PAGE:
In 2010, when I was asking questions about the difference, by far, the opinion was that the Right Stuff was the best and when I purchased both to read the specs on each, the Ultra Black specs said it was resistant to oil, while the Right Stuff was impervious to oil.
Faced with the evidence, research and opinions of the respected members on the Forum, I chose the Right Stuff and do not regret it and I suppose that many having a preference for Ultra Black can site the same type of factors causing them to make their choice. To each his own.
Everyone is correct in their assessment that the Right Stuff has a relatively short cure time, which is why I devised the method of doing one side of the gasket at a time, but even if one uses Ultra Black or another RTV, the method I devised, though time consuming, is a superior way to assemble an engine. Jim Patrick
PS...because anyone who has ever assembled an engine, knows that, if one tries to hurriedly assemble and align two heavy parts together before the RTV sets up, while attempting to position a fragile gasket between the two parts, the likelihood exists that the gasket will slide out of position, buckle, or rip, which is very frustrating and will be a source for oil leaks. If one applies RTV to one part and one side of the gasket, leaving the other side clean, it is much easier to align the two parts. After bolting the parts together tightly and letting it cure over night, the next day, it can be unbolted and the other part and gasket half can be done with the confidence that the gasket will not move out of position while you are perfectly aligning the two parts. Jim Patrick.
Here are the sheets on both products. These are definitely worth the time to read.
Some of the basic differences are Ultra Black is silicone, The Right Stuff is an elastomeric rubber. UB has a top,continuous rating of 400, TRS of 450. Both have an intermittent max of 500. The chemical resistance statement of both are identical. There are also differences in cured properties, most notable is UB has a gap fill specified of 0.25",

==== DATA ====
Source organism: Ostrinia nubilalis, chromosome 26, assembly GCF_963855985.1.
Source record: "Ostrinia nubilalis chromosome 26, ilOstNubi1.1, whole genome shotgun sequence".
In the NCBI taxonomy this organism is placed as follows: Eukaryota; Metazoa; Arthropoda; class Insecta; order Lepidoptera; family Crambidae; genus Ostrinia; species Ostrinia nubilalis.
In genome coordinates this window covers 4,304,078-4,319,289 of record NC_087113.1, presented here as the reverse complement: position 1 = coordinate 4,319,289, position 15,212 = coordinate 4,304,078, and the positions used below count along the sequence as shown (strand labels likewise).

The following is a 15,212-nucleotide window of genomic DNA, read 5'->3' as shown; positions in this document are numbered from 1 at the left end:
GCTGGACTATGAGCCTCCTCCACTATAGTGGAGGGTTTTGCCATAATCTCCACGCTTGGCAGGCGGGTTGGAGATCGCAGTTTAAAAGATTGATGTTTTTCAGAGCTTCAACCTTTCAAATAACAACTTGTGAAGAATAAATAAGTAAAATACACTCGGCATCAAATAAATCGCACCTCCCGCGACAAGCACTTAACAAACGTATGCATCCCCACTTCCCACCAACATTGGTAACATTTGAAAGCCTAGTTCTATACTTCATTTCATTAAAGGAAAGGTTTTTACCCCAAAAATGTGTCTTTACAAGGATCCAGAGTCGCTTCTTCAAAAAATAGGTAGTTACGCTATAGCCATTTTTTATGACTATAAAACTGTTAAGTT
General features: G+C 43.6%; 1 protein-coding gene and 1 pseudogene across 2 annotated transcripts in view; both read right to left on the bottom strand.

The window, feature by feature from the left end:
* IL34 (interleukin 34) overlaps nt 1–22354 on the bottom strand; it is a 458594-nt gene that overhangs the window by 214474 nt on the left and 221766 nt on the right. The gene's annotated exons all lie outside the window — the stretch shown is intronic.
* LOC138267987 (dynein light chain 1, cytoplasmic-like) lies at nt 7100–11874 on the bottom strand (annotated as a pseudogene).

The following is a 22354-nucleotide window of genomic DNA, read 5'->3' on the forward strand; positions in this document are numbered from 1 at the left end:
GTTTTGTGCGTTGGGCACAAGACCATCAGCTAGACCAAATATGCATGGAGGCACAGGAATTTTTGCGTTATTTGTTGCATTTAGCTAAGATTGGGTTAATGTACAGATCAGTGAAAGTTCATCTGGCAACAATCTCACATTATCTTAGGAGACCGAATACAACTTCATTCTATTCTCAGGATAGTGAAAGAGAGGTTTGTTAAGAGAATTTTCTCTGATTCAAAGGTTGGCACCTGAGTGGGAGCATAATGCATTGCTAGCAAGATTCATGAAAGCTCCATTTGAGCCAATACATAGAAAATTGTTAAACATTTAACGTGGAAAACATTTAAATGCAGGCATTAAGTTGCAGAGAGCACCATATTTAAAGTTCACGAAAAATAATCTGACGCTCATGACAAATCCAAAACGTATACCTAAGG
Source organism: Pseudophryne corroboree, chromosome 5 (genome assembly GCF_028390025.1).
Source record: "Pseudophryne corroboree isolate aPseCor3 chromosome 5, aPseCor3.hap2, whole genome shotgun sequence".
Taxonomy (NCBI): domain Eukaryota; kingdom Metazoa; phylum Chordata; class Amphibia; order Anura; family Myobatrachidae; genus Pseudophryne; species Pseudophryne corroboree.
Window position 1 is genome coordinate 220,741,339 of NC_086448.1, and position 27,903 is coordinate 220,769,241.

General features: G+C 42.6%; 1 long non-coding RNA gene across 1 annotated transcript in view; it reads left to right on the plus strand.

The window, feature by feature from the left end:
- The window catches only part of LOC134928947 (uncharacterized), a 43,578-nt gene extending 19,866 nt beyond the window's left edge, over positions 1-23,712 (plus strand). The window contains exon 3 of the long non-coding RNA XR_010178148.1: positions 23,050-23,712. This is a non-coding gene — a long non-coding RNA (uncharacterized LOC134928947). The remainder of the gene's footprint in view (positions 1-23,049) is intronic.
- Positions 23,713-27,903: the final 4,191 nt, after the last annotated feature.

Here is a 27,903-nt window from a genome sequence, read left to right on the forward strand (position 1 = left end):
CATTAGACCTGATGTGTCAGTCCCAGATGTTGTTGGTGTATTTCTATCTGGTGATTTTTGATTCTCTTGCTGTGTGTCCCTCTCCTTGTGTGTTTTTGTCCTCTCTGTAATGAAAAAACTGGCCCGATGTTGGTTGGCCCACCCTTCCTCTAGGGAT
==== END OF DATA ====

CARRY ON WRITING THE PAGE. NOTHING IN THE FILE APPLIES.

TRS also mentions superior bonding to oil contaminated metals.
What about the "Left Stuff"?
Put me down as a believer in using The Right Stuff.
Agree with Jim Patrick on the ideal procedure of doing complicated assemblies in two stages.
I sometimes modify this procedure by doing one side of the gasket (against the least flat surface) in Right Stuff and the other side with Permatex Aviation Sealant to allow for future removal. Example pan to block and pan to hogshead — TRS on the pan side of the gaskets, Permatex Aviation sealant on the flat machined block and hogshead surfaces.
Besides the usual purposes, I have successfully used TRS to seal several cracked water jackets, two leaky radiators and a pinhole leak in my air compressor tank.
Following is (I hope) a legible copy of a writeup I did for our local club on a water jacket repair with TRS.
Forgot to mention that water jacket repair was done four or five years ago and is holding just fine.
Hey Chris, I don't know if you stole that idea from me or I stole it from You but I know that it works Very well and will outlast a JB weld or an epoxy repair because it remains flexible. The guys here in my T clubs nicknamed me "Ultra Black"
My difference is that I keep a couple of tubes of Ultra Black handy and have mostly used that for repairs. Both are miracle products. Some stores don't carry much selection of the Right Stuff because it cost quite a bit more.
Gary, Thanks for posting that spec sheet
I've always thought Flex Seal like on TV was a very similar product and available in a spray can at Home Depot.
Another great use is for patching a tear or worn area on a vinyl seat or top and of course for gluing on that seal to the outside of timing cover. I've recently found it's working nicely as a cushion and wear protector around the edge of my radiator where the hood rubs against the brass!
Someday we should make a list